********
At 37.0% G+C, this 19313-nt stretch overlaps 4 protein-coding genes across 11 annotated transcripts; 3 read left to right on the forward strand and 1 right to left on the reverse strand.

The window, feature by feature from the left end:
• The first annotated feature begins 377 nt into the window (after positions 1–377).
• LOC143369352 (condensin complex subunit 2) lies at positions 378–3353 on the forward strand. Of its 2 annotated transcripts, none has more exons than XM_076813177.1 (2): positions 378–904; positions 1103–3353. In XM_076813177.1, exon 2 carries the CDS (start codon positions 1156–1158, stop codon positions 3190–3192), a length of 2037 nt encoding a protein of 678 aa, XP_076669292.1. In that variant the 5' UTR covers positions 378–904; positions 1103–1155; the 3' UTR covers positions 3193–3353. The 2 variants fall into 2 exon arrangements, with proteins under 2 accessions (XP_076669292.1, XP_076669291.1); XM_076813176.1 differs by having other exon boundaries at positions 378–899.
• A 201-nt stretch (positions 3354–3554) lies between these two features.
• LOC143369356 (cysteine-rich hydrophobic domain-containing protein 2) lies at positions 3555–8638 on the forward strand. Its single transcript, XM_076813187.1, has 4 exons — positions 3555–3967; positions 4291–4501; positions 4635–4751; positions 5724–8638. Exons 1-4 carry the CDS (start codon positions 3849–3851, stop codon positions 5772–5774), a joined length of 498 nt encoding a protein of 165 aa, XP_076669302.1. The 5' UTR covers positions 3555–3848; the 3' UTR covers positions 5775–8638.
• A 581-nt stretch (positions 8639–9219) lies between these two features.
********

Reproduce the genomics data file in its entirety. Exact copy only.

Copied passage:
At 37.0% G+C, this 19313-nt stretch overlaps 4 protein-coding genes across 11 annotated transcripts; 3 read left to right on the forward strand and 1 right to left on the reverse strand.

The window, feature by feature from the left end:
• The first annotated feature begins 377 nt into the window (after positions 1–377).
• LOC143369352 (condensin complex subunit 2) lies at positions 378–3353 on the forward strand. Of its 2 annotated transcripts, none has more exons than XM_076813177.1 (2): positions 378–904; positions 1103–3353. In XM_076813177.1, exon 2 carries the CDS (start codon positions 1156–1158, stop codon positions 3190–3192), a length of 2037 nt encoding a protein of 678 aa, XP_076669292.1. In that variant the 5' UTR covers positions 378–904; positions 1103–1155; the 3' UTR covers positions 3193–3353. The 2 variants fall into 2 exon arrangements, with proteins under 2 accessions (XP_076669292.1, XP_076669291.1); XM_076813176.1 differs by having other exon boundaries at positions 378–899.
• A 201-nt stretch (positions 3354–3554) lies between these two features.
• LOC143369356 (cysteine-rich hydrophobic domain-containing protein 2) lies at positions 3555–8638 on the forward strand. Its single transcript, XM_076813187.1, has 4 exons — positions 3555–3967; positions 4291–4501; positions 4635–4751; positions 5724–8638. Exons 1-4 carry the CDS (start codon positions 3849–3851, stop codon positions 5772–5774), a joined length of 498 nt encoding a protein of 165 aa, XP_076669302.1. The 5' UTR covers positions 3555–3848; the 3' UTR covers positions 5775–8638.
• A 581-nt stretch (positions 8639–9219) lies between these two features.